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Buying a House Online: Real Estate Investing

Note: originally posted on LendingHome.com and LendingHome is now Kiavi.

Luke Babich is a real estate investor in St. Louis, MO, who specializes in multifamily units. He now has more than two dozen units, and his first investment was a house hack with Clever Real Estate’s co-founder, Ben Mizes.

How to buy a house online

In recent decades, real estate transactions have increasingly shifted online. Real estate investors can tour homes, explore neighborhoods, negotiate purchases, compare home loans, and apply for mortgages—all from the comfort of their couch.

Automated valuation models (AVMs) supplement or even replace in-person appraisals. While this technology has been available for some time, many states and real estate offices were slow to adapt—until COVID-19 made it mandatory for everyone’s safety and comfort.

Homes are more likely to change hands over Zoom than they are in person today. This step-by-step guide to contactless home buying walks you through the process.

Touring neighborhoods

If you’re narrowing down your next investment property location, there are many websites offering a wealth of pertinent information, from school ratings, neighborhood safety, demographics, and commuting distances to local attractions. This information can help you make the best decision on where to purchase your next flip.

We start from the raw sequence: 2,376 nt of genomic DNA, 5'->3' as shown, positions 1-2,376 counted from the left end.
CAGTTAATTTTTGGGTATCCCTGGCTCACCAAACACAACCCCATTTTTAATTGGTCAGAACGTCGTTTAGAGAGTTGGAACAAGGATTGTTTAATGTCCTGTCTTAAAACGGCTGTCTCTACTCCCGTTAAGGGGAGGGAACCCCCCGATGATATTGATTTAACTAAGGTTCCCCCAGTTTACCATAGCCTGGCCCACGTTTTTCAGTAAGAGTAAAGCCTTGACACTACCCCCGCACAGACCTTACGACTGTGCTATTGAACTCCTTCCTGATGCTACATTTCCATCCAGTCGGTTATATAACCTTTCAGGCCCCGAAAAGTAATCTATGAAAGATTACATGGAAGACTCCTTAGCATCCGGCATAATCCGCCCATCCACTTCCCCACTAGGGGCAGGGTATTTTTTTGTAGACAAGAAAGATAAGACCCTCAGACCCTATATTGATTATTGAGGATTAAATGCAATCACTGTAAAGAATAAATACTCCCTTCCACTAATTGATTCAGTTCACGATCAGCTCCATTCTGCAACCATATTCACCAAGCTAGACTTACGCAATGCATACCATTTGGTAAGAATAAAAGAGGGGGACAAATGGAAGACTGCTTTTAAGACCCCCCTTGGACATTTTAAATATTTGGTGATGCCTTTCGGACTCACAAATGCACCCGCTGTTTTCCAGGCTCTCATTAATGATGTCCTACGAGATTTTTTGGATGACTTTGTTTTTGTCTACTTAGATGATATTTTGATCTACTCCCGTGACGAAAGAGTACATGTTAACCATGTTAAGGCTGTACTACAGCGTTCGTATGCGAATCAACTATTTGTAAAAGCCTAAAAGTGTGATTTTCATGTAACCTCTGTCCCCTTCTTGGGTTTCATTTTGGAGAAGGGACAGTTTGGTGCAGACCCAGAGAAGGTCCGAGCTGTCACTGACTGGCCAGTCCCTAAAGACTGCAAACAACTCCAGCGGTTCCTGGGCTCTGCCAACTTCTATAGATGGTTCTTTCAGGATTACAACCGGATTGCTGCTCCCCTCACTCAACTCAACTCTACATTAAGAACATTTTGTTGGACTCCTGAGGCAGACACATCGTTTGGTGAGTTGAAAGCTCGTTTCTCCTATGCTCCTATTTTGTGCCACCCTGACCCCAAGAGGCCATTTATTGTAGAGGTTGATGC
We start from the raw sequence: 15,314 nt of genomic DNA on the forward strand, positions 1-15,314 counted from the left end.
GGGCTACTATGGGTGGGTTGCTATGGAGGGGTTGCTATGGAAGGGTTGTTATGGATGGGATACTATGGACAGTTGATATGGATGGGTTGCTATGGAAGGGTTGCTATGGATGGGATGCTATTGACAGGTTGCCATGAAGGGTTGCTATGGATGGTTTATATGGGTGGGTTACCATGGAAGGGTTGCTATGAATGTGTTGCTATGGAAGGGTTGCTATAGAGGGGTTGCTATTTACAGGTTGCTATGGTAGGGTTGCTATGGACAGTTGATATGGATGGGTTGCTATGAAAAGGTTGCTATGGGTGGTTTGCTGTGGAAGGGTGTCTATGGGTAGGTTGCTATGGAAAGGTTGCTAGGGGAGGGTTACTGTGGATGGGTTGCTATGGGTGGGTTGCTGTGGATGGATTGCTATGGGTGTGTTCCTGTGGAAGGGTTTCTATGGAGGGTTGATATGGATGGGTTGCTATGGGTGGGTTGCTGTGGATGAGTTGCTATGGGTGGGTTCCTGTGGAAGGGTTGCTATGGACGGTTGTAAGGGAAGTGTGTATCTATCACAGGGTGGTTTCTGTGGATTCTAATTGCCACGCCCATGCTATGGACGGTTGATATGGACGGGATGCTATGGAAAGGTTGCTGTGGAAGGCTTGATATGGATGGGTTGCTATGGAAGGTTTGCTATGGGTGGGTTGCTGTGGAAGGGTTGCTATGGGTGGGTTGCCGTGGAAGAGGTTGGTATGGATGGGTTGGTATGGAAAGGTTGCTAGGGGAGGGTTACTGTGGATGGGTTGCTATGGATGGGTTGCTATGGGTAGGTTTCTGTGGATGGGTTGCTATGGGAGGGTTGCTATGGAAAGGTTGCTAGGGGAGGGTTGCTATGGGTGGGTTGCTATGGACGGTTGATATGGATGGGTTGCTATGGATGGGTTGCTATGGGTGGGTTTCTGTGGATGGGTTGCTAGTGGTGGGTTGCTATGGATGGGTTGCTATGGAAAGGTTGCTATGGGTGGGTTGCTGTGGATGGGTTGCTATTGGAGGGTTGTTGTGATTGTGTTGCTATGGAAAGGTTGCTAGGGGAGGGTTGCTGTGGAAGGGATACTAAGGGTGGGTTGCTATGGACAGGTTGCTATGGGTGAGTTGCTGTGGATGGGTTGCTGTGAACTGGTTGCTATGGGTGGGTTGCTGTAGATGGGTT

Here is some of the information available and where to get it:

Other sites, such as Sperling’s Best Places to Live, let you search by zip code to find critical data and interesting facts like unemployment rates and cost of living. You can also see which locations are the "best places for foodies," "most comfortable cities in the summer," "most romantic" cities, and more.

Sites like Walk Score analyze neighborhood walkability and bike-ability, transportation options, and commute times. Walk Score and Google Maps allow you to search nearby for restaurants, parks, churches, and more.

If you’re willing to pay for it, sites like Neighborhood Scout compile detailed information about homes and their surrounding neighborhoods, including appreciation potential, pros and cons, and nearby job salaries.

Scouting houses

Once you’ve selected your target area, it’s easy to search for listings online with any of the many sites publishing Multiple Listing Service (MLS) homes. According to the National Association of Realtors (NAR), most buyers, and many cases, real estate investors, find their properties online. Some investors who want to beat the competition also drive through neighborhoods (many FSBO sellers market exclusively with yard signs), check online public records for foreclosures and scour online classifieds.

If you’re buying a rental property, you’ll be interested in features like Zillow Rent Zestimate that estimates potential rental income. This can help you run the numbers and determine if a home will deliver the return on investment that you seek, if looking to become a landlord, in particular.